Growing a Beautiful Garden During a Drought
SMU Landscape Manager Kevin Dilliard discusses xeriscaping - the practice of landscaping to reduce or eliminate the need for watering.
During a summer in which the Dallas area has seen only one day of measurable rainfall, many North Texas yards could benefit from xeriscaping – planting and landscaping that reduces or eliminates the need for supplemental watering or irrigation.
"Xeriscaping is, quite honestly, planning for this type of weather," says SMU Landscape Manager Kevin Dilliard, an expert on the practice. "It's just making good choices." The key, he adds, is to choose plants based on their drought tolerance and the amount of water they need to stay healthy.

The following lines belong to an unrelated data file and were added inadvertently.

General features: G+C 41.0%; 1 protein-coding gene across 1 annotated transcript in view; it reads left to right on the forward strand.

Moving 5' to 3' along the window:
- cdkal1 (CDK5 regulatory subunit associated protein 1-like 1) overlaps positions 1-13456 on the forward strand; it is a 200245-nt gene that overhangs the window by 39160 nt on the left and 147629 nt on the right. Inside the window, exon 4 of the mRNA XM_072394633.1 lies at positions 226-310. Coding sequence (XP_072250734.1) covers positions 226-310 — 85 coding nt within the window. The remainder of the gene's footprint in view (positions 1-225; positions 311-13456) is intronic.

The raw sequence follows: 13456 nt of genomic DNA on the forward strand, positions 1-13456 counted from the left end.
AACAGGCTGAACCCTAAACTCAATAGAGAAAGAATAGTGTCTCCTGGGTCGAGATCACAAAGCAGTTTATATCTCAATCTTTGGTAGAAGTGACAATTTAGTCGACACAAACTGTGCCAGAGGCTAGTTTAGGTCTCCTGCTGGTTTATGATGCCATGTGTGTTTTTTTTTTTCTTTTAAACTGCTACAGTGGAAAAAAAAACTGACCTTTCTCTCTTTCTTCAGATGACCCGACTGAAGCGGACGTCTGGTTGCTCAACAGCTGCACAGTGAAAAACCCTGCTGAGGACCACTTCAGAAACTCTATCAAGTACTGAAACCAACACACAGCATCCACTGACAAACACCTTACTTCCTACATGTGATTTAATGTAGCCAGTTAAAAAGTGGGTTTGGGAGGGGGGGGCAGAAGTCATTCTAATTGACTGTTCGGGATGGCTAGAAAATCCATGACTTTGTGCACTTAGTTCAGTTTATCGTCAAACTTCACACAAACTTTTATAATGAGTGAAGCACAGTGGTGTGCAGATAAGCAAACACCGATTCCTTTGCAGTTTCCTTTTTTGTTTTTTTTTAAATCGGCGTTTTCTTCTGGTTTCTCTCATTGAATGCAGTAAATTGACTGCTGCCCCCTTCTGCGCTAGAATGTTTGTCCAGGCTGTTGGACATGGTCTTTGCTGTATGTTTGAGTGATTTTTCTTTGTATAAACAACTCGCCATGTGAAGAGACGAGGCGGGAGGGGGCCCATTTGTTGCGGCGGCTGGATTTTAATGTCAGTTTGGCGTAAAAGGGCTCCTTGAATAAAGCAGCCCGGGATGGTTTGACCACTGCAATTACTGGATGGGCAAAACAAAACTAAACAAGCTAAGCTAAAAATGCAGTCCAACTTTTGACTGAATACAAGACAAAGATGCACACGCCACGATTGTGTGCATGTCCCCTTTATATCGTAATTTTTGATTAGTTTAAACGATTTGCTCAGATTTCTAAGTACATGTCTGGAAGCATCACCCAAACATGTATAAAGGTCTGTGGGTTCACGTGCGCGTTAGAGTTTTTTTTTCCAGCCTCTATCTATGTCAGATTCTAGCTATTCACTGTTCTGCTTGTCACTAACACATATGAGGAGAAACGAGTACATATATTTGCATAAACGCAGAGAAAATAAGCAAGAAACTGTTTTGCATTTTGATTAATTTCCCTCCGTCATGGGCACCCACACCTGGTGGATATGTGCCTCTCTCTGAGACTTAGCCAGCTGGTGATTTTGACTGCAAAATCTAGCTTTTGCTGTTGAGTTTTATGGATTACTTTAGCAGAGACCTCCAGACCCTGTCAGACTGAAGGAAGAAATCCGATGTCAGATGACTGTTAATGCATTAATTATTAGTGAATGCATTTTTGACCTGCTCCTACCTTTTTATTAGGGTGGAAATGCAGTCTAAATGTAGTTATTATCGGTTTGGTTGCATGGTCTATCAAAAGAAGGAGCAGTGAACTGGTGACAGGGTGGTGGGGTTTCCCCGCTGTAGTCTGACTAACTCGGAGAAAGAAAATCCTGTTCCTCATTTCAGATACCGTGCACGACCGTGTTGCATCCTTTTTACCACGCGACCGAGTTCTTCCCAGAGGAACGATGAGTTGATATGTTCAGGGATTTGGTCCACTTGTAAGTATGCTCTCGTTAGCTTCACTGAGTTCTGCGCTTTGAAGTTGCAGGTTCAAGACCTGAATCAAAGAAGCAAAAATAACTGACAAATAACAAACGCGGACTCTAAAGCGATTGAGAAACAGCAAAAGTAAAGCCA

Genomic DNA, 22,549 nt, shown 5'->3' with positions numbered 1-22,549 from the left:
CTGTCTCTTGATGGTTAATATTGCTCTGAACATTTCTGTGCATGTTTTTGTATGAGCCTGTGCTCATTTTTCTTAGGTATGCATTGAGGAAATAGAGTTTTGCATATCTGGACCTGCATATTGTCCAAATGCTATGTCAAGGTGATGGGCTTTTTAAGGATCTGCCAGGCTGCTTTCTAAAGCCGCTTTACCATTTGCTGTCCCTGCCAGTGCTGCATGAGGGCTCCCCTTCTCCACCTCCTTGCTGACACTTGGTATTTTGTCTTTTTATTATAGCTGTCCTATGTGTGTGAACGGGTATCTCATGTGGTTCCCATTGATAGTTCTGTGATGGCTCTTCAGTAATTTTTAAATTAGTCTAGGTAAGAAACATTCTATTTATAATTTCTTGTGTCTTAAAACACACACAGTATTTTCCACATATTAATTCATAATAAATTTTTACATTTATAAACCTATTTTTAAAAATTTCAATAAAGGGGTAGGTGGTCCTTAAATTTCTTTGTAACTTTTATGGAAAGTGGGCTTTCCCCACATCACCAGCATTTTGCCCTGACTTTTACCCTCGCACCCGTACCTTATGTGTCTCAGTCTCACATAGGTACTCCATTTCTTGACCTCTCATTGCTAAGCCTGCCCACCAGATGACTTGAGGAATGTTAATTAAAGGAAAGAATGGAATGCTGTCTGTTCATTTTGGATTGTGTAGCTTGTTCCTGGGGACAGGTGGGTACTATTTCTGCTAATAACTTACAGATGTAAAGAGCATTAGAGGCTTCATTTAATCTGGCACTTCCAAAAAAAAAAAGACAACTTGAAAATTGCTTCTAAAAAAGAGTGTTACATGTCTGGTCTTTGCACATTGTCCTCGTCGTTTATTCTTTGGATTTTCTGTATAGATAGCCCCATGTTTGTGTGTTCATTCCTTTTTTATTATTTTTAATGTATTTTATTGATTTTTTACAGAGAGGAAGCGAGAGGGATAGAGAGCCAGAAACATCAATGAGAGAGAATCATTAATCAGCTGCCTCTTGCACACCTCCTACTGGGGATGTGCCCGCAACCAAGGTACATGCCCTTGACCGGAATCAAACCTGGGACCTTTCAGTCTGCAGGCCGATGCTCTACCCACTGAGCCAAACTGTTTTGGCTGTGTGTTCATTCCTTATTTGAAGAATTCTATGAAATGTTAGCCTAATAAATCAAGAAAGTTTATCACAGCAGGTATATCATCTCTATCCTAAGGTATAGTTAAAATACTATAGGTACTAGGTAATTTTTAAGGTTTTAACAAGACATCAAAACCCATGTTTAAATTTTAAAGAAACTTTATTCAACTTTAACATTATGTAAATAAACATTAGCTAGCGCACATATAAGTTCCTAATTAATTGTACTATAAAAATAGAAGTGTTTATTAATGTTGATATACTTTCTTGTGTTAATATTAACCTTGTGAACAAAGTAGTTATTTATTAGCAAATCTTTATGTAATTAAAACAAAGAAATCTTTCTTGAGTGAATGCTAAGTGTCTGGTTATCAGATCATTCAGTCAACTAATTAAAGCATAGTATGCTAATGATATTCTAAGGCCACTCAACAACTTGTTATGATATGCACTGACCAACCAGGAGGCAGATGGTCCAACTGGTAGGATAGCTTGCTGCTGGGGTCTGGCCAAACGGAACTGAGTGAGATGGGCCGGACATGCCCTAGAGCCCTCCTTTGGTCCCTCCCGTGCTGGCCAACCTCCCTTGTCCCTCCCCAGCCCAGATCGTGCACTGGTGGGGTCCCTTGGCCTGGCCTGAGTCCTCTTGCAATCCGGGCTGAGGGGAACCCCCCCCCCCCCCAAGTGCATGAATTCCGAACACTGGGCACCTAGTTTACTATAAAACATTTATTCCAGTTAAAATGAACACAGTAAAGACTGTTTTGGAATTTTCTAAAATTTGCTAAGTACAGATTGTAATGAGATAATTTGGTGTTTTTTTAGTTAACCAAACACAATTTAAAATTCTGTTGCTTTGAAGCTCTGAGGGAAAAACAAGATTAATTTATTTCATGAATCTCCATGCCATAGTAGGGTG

The SMU gardens feature drought-friendly plants such as red yucca, royal agave, lantana and Silver Falls dichondra, Dilliard says. Water-conserving plants such as penta and Turk's cap even attract butterflies and hummingbirds, he adds.
Preparing the beds properly is important, too, Dilliard says. Adding compost helps with drainage and water retention, while a top coat of mulch will keep in moisture and keep out weeds. Use microdrips or water by hand to get moisture directly to the roots, he adds.
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